NEW YORK —
Demand is driving tablet sales through the roof, but cellular adoption is not panning out as originally planned, according to The NPD Group.
NPD’s recent Connected Intelligence report found Wi-Fi-only equipped tablets have grown to 68 percent of the installed base, up from just more than 61 percent during the spring of 2011. This growth has come at the expense of the cellular connectivity, said Eddie Hold, VP of Connected Intelligence.
The study showed models that sported both cellular and Wi-Fi connectivity fell to 23 percent, from 27 percent in the spring. Tablets only capable of connecting through a cell connection suffered, less dropping a point to 4 percent. Tablets offering no wireless technology declined to 5 percent of the market, down from 8 percent earlier this year.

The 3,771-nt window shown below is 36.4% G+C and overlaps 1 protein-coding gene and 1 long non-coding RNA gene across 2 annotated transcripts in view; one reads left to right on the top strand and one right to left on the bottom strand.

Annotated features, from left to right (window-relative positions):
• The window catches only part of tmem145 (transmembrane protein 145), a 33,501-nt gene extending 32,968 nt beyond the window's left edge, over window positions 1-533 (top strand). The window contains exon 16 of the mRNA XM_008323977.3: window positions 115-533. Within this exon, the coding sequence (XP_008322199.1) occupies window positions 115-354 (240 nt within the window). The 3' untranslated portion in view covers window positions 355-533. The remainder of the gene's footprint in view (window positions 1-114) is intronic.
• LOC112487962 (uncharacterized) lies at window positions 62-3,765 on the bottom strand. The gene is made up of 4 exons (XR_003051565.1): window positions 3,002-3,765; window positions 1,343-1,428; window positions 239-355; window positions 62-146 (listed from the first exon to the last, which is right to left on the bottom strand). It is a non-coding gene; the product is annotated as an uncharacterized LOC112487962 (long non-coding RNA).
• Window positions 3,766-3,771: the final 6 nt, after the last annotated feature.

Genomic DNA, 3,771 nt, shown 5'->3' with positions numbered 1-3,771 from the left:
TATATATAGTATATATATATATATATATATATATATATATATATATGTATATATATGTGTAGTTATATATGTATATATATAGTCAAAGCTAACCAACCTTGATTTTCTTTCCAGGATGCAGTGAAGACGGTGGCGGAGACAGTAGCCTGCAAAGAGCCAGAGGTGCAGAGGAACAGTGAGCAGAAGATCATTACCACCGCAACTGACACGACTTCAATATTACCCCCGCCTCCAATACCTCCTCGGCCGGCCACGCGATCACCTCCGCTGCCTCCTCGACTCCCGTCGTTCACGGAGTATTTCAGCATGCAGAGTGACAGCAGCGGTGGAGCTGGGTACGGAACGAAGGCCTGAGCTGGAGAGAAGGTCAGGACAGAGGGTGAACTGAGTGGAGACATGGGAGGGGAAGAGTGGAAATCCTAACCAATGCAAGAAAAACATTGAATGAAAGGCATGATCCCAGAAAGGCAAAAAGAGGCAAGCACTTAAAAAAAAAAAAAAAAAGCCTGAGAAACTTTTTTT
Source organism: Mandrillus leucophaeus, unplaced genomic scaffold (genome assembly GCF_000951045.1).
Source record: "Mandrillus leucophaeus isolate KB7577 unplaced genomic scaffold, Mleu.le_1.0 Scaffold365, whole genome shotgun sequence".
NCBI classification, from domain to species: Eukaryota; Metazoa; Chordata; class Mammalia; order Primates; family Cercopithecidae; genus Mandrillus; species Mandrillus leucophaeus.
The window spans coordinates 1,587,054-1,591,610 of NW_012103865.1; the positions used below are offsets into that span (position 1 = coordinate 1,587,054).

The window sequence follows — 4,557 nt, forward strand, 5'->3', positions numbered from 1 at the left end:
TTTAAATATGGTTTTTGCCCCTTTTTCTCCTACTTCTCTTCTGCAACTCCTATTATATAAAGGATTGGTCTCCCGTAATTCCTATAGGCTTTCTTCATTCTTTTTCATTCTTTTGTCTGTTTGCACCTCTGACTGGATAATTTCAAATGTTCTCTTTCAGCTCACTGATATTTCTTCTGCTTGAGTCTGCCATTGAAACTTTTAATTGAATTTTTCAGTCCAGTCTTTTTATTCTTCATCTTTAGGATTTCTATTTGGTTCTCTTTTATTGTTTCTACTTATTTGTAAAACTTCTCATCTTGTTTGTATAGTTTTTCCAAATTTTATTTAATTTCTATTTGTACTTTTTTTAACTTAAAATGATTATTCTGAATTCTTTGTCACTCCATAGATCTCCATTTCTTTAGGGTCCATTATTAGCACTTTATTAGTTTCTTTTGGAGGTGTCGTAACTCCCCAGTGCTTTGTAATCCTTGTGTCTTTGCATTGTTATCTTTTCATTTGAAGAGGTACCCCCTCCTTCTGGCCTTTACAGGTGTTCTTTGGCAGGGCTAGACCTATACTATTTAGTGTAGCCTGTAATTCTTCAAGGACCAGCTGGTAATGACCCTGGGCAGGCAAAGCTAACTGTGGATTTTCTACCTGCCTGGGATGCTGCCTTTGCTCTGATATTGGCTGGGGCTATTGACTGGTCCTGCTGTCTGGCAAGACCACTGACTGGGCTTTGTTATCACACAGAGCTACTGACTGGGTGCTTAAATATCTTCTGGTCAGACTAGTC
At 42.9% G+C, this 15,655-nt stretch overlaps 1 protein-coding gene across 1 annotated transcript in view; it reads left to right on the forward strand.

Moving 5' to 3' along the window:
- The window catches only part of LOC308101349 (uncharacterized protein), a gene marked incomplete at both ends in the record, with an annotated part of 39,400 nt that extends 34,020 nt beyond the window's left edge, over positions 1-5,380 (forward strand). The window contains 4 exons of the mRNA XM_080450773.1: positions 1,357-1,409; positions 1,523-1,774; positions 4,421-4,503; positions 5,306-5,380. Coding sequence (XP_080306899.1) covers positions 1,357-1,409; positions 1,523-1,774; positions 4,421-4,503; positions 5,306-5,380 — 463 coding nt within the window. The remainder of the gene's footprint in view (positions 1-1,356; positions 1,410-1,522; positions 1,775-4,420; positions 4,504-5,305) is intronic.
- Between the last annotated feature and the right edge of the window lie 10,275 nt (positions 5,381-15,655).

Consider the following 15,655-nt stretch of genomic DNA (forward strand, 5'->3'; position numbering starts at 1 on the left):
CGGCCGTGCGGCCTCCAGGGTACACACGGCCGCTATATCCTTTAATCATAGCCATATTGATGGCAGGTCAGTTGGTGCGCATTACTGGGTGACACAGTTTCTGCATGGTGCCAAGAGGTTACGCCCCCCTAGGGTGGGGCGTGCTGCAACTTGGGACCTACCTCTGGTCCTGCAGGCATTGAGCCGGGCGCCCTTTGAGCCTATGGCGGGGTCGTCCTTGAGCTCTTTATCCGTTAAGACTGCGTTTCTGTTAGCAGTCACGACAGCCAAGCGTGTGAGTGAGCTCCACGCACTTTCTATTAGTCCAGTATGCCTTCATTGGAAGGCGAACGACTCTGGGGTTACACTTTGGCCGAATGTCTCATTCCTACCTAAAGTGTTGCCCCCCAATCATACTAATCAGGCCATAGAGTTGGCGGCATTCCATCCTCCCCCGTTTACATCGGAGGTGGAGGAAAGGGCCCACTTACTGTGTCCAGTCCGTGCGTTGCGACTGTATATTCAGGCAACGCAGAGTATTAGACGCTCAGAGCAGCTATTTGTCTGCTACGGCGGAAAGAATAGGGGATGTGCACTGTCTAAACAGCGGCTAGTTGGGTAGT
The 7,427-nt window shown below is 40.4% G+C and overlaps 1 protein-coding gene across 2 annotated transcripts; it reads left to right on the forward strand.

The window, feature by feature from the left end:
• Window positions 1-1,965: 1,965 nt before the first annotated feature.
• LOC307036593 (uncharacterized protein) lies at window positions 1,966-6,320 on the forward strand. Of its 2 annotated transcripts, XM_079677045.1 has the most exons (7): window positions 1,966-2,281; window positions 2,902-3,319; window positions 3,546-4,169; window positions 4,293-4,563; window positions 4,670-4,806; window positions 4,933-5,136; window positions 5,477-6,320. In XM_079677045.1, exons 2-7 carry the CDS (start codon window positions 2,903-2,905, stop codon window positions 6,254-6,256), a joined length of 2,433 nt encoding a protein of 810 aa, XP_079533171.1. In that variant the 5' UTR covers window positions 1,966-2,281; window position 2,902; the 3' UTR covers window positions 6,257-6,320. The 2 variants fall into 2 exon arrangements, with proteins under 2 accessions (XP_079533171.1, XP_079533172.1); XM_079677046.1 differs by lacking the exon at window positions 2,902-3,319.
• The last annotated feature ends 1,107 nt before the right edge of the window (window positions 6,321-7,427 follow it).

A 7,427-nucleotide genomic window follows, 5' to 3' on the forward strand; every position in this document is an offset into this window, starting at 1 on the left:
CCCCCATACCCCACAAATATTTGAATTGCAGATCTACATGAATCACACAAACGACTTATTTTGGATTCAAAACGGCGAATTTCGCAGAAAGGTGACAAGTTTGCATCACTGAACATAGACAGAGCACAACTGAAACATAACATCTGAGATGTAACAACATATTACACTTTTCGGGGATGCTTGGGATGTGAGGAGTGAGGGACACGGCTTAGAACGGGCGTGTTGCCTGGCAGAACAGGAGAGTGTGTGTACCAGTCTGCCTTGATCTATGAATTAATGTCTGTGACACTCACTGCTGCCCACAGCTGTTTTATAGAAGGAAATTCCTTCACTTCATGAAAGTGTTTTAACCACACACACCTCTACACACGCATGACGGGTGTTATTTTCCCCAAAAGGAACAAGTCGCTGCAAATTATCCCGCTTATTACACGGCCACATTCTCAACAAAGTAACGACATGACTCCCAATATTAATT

Hold cited consumer concern over cellular data pricing plans as one key for its lack of acceptance, but he noted that the ready availability of public Wi-Fi connections has made the cellular option redundant and unnecessary. The other factor is many people now own a smartphone and use it for the web needs, he added.
This situation is unlikely to change as many of the newer tablets coming onto the market, like Amazon’s Kindle Fire and the Barnes & Noble Nook Tablet, do have a cellular option.
By comparison, the Connected Intelligence data report showed little change in the adoption rate of Wi-Fi and cellular connections when it comes to laptops between spring and late 2011.